by CC: Lots of twists and turns and I'm still taking it in after finishing it. The ending didn't bother me at all, in fact I don't think it's an ending, but perhaps a beginning for another part of their life, if the author chooses to pursue it. If not, you can hardly speculate what's going to happen with a child in their lives, but kind of intriguing to think about.
Amy was incredibly brilliant as the villianess, I had to admire her craftiness and cunning, even though she was the ultimate she-devil. The author did a great job with weaving the dynamics of this intertwined relationship . It's a powerful codependent hate/love story to the conniving max. I found myself living vicariously in her antics. Wishing I had known her years ago when I went through a bad relationship, I'm sure she could of gave me some tips. But she's way too extreme in a crazy, psycho, manipulating, cunningly supreme, way. Even her husband had to stand in awe of her abilities and recognize her 'talent' in the most of his most lowest points. She was his crash course in absurdity and the many moods of marital obsession and I think he got it. He became a learned student. Let the games begin ... he's ready.
by Lorri A Steinbacher (Ridgewood, NJ): I went into this thinking that it would be an "issues" book, but it is far more than that. It is really a character study of a particular woman, a particular mother over time. That this particular mother adopted a child of another race was important and would certainly generate discussion in a book group, but what fascinated me was Rebecca herself, her feelings, her motivations. I won't say that I liked her, because I didn't, not always, but Alam made me want to know what she was thinking. Recommended for readers who like literary fiction with compelling female characters and who don't mind if the "action" is interior growth. Good for book groups.
by Cloggie Downunder (Thirroul): "When you are drawing you are actually learning how to see. You do this through looking. Looking is untarnished glass. No green bits of judgement hanging from the lens. In order to draw you must to learn to see how things are not how you wish they were, or once were"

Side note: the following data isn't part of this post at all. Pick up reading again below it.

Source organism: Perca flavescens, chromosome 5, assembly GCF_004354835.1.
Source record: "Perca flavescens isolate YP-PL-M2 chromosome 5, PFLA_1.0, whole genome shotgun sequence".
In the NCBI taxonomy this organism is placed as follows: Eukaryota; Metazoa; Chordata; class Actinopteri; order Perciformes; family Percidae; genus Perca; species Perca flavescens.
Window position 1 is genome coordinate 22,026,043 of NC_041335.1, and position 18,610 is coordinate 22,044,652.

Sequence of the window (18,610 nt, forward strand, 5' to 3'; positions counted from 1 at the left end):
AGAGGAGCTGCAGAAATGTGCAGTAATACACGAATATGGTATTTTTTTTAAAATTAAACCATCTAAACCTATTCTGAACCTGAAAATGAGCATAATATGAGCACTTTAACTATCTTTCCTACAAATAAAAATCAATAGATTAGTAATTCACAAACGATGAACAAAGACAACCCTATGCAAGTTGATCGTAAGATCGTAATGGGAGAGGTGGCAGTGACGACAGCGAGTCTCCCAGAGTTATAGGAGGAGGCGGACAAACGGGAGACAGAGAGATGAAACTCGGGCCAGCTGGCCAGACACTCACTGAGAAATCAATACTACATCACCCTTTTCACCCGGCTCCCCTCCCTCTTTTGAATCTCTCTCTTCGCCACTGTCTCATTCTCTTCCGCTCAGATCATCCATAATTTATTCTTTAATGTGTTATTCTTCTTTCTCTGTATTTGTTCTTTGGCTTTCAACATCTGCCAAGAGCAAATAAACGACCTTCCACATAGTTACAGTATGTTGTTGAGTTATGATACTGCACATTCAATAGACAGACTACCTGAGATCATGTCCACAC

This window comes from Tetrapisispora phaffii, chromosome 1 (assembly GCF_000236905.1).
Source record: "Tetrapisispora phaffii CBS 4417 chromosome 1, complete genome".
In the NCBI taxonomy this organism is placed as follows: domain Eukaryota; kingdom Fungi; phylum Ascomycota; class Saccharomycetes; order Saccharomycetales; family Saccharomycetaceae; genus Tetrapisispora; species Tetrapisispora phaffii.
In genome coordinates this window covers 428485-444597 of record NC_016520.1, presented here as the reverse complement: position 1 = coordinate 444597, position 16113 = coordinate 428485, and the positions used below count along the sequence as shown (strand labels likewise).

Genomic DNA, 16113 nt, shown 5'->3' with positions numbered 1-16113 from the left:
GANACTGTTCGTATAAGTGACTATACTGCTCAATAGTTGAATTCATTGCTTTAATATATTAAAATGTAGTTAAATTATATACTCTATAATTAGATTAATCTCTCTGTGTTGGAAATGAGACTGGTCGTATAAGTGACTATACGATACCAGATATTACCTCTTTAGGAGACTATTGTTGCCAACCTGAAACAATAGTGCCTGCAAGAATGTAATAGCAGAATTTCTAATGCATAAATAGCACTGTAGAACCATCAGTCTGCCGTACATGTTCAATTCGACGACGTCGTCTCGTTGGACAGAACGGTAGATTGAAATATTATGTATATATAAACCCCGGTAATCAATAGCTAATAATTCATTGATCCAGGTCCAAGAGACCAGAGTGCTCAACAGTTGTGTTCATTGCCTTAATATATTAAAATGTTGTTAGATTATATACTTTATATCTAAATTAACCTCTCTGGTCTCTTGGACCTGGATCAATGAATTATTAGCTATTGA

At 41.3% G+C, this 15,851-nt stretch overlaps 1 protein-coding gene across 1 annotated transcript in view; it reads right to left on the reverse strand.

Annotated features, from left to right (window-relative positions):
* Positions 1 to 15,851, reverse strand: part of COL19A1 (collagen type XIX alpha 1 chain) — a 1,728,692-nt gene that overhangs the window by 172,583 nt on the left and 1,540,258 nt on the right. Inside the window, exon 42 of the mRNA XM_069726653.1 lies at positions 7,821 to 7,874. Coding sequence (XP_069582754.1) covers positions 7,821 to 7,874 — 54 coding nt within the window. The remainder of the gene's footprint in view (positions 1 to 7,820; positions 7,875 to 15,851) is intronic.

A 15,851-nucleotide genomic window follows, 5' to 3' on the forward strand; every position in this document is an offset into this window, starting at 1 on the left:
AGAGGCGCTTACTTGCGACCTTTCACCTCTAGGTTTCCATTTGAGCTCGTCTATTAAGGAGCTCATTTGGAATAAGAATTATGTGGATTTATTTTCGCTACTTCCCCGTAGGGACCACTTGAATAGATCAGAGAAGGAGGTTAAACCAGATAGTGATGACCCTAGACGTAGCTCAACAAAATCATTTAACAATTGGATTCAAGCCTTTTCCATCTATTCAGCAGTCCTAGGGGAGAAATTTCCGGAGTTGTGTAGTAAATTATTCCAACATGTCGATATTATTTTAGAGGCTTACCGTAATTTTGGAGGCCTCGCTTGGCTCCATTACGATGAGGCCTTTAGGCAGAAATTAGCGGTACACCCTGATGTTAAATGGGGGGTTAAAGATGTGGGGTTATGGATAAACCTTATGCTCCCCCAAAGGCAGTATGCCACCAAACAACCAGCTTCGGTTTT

Paint Your Wife is the 10th fiction book by New Zealand author, Lloyd Jones. It starts with the mayor of New Egypt, Harry Bryant returning from a visit to his son in London. It is the late 1990s, and Harry's town, on the North Island of New Zealand, has fallen on hard times. The paint factory has closed up; ideas for tourist attractions fail to gain funding; long-time locals are beginning to abandon the town for more prosperous places. In a last ditch attempt to attract attention, Harry gets Alma Martin to reproduce his old portraits of the town wives in a public space: it generates some outside interest, but also acts as a sort of catalyst for the locals, as does the arrival at Harry's place of business (Pre-Loved Furnishings and Curios),of a young couple with twins, looking for accommodation.
Alma Martin lives in the old Fire Warden's cottage on the hill near Harry's mother's farm. He has tried his rather talented hand at quite a few things: colour technique at NE Paints; teaching; wartime rat catching; and, in lieu of payment for said rodent extermination, sketching and painting the wives of the town.
His most constant model was his neighbour, Alice Hands, but all the women, once they got the hang of sitting ("It is hard to know what to do with yourself the first time you sit. You are suddenly aware of your arms and legs, too aware, and as soon as that awareness slips into place it's as if those limbs were never really an integral part of you at all, but clumsy add-ons") were happy to do so: "As far as the rest of the women in the district were concerned, to be looked at or observed as rare as sugar or chocolate. They could have looked in the mirror, of course. But there is nothing like another's eyes to set us alight, to make our nerves stand on end, to tell us, in effect, who we are"
They learned to be silent because: "When a sitter begins to talk the pose loses all its binding; arms and legs fall away, the mouth widens, the tongue waggles, a sense of form withers" and enjoyed his attention ("You know something, Alma, when you are drawing I feel like you're touching me") and even his talks on art and artists ("It was the war years and everything was in short supply including stimulation. Like plankton eaters they sat with their mouths and minds wide open").
Jones gives the reader a cast of charming and often quirky characters; the vignettes that fill in their backstories are captivating; there is plenty of humour and a fair share of wisdom; the feel of the town is well-rendered; the descriptive prose is a joy to read, making it difficult to choose just a few quotes to illustrate this. "In quick time the surrounding farmland revealed itself, straw-coloured, the black flecks of telegraph poles; and on the far edge of everything stood the ranges, in shadow at this time of day, but their jaws dropped open in the February heat" and "Some strain told on the window panes - a tension where the floor went one way and the windows another; it was an arrangement that made the ordinary blue sky sing in the way glass achieves in chapels and courtrooms" and "He tells her that it's like trying to nail a fast-moving cloud to the one spot in the sky. Hopeless if the sky is moving about too" are good examples.